Middle class eroding: study shows shocking wealth inequality in Canada
Canada's 86 richest people have accumulated more wealth than the poorest 11.4 million—almost a third of our population
OTTAWA—While politicians in Ottawa still can’t decide who is in the middle class, a new analysis suggests wealth is increasingly gravitating to the very top.
The report by the Canadian Centre for Policy Alternatives shows the country’s 86 richest individuals and families—or 0.002 per cent of the total population—are getting exponentially richer and now have accumulated as much wealth as the country’s poorest 11.4 million—almost a third of our entire population.
That’s more than in 1999, when the richest 86 had as much money as the poorest 10.1 million and enough to buy up everything in New Brunswick and still have about $40 billion left over, according to the report, to be released Thursday.
The point of the exercise, says economist and author David Macdonald, who used Statistics Canada data and research from Canadian Business magazine, is to show that if income inequality is a policy and social justice concern—wealth inequality is worse.
In fact, the super-rich list of Canadian residents has little to do with income in the traditional sense, he said. None of the 86 are company CEOs—often the poster children of the Occupy crowd for their unseemly salaries and bonuses. Instead, the ones on the list are there by virtue of being company founders or related to company founders.
The super-rich have gotten there by creating and trading assets, whether companies, real estate or securities.
“We often focus on income inequality but that’s a socialist paradise compared to wealth inequality,” said Macdonald.
“The top 20 per cent only get half of all the income, but in terms of wealth inequality, the top 20 per cent have 70 per cent of all wealth. It’s much more extreme and the concern is as you accumulate all this wealth, this wealth starts to buy you political power.”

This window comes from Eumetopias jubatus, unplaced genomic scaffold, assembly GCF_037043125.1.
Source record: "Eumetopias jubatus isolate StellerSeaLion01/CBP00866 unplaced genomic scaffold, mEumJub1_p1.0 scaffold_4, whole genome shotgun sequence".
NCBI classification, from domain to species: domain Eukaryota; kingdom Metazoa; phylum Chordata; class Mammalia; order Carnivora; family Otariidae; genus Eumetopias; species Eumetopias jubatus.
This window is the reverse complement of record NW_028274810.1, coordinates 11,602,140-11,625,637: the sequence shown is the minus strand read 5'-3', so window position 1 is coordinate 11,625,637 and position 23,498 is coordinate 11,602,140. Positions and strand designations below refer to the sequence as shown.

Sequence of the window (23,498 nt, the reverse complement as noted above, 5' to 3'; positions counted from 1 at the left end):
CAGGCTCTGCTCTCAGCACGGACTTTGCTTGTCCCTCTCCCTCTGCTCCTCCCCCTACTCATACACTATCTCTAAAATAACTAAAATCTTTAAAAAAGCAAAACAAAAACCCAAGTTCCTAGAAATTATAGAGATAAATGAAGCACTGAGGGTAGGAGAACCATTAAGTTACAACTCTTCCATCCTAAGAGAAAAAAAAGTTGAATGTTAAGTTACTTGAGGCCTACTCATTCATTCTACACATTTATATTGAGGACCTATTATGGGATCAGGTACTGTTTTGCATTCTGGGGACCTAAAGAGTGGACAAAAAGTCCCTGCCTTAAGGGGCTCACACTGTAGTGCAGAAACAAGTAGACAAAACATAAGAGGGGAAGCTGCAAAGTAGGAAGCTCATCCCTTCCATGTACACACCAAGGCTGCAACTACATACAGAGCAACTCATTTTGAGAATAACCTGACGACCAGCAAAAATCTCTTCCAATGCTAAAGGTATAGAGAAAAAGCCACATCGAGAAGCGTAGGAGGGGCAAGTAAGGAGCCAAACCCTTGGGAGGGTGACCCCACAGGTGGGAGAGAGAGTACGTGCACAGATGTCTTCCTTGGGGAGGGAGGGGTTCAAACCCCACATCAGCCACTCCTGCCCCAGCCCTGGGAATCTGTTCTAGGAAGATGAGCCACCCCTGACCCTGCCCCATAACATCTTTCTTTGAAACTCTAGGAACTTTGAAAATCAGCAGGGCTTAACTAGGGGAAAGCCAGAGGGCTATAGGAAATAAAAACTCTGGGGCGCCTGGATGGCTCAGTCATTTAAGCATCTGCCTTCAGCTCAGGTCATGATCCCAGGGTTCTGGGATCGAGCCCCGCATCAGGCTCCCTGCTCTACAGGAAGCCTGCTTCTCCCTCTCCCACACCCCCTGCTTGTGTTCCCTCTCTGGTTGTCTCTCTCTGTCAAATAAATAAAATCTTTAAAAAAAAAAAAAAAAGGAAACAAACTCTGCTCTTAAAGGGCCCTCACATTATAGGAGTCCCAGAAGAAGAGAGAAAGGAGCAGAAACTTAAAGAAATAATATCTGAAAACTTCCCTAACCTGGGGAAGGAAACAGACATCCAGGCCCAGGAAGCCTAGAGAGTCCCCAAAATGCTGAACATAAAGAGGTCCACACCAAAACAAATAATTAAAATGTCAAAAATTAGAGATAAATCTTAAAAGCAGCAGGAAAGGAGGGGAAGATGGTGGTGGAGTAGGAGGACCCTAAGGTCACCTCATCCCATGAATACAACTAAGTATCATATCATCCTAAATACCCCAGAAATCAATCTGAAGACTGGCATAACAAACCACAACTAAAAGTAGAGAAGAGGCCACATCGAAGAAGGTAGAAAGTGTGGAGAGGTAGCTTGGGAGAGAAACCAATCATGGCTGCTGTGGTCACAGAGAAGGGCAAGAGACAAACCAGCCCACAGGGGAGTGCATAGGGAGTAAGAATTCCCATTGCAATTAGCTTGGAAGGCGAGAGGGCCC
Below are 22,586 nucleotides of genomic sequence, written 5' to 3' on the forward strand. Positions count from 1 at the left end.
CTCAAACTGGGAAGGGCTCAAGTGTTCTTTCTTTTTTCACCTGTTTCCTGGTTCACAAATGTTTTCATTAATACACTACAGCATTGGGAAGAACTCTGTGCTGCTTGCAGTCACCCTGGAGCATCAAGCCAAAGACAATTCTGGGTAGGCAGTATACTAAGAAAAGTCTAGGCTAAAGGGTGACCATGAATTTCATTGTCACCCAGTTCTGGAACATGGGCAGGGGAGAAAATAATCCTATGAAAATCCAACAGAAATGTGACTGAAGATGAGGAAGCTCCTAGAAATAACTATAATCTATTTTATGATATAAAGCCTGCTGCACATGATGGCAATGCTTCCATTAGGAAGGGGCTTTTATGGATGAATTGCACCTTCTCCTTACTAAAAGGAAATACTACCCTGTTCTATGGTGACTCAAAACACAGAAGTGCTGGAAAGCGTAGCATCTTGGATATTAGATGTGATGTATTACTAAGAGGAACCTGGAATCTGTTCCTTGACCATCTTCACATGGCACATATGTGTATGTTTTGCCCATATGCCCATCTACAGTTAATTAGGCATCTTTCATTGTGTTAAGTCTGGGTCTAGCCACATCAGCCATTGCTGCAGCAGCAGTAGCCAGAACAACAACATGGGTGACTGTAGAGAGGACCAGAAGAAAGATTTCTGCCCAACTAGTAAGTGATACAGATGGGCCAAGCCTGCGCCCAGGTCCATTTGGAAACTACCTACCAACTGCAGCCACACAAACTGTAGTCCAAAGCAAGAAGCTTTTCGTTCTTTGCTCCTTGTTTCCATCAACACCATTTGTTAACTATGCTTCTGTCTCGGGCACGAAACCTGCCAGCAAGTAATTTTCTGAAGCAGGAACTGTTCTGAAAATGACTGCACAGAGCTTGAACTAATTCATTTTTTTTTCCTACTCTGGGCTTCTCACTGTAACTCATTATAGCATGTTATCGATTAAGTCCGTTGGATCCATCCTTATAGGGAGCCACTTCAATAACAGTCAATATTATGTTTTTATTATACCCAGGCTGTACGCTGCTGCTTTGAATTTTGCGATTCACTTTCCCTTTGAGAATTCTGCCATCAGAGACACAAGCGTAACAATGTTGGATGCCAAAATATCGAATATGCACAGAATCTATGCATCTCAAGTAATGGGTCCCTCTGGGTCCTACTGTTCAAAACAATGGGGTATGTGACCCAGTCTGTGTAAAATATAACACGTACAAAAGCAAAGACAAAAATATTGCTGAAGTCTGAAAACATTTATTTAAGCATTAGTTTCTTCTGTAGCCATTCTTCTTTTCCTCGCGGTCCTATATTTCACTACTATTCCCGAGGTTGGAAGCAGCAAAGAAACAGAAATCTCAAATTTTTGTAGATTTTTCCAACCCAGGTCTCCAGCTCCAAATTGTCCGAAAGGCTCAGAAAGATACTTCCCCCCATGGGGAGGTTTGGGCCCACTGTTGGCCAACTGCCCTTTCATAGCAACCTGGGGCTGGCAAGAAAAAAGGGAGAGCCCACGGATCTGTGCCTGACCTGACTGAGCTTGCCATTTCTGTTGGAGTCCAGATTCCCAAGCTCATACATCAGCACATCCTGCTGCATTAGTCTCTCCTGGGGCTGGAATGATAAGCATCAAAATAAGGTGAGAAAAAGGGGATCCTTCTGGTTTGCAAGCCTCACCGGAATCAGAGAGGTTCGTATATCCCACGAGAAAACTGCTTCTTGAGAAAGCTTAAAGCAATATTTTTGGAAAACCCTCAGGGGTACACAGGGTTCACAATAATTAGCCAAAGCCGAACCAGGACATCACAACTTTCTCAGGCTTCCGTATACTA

Inequality, whether in income or wealth, increasingly looks like it will become a key issue in the upcoming federal election, with Liberal Leader Justin Trudeau and NDP Leader Thomas Mulcair seeking to make the case that Conservative policies have left the middle class behind—with little job security, higher in debt, and in many instances, living paycheque to paycheque.
The government has pointed to the growth in net worth most recently reported by Statistics Canada in February as an indicator their policies are working for everyone.
“After-tax disposable income has increased by 10 per cent across all income brackets,” noted Employment Minister Jason Kenney at the time.
But Statistics Canada also showed wealth gravitating to the top. While median income rose almost 80 per cent since 1999 to $243,800 per family unit, the top 40 per cent possessed 88.9 per cent of total net worth, leaving the bottom 60 per cent with a mere 11.1 per cent of the pie.
Eye-opening was the data that showed the poorest 20 per cent of family units had more debts than assets.
The issue flared again Wednesday after Trudeau asked Prime Minister Stephen Harper if he thought that the problem of the middle class was a myth. Harper chided Trudeau for his inability to define the middle class.
But the issue is not going away. The NDP has been especially critical of the government’s decision to severely cut corporate tax rates, even in the middle of a recession, and getting little job creation or business investment in return.
Some economists have also argued that nations with high levels of inequality tend to underperform compared to more egalitarian countries in terms of overall economic growth.
The latest CCPA analysis also suggests that once someone gets to the top of the wealth ladder, they likely stay there.
The richest individuals and families in 2013 were pretty much the same people who made the list in 2005 and in 1999—well-known family names like Thomson, Weston, Irving, Desmarais and Pattison.
Between 1999 and 2013, the report shows that the wealthiest 86 Canadians had enlarged their pot of gold from $118 billion to $178 billion on real, non-inflationary terms.
Macdonald says a reason wealth growth is increasingly becoming concentrated is that it is taxed differently from income.
“If one Canadian makes $100,000 a year selling a company (or shares) while another makes $100,000 a year working at a job, the worker will pay twice the tax of the business seller,” he said.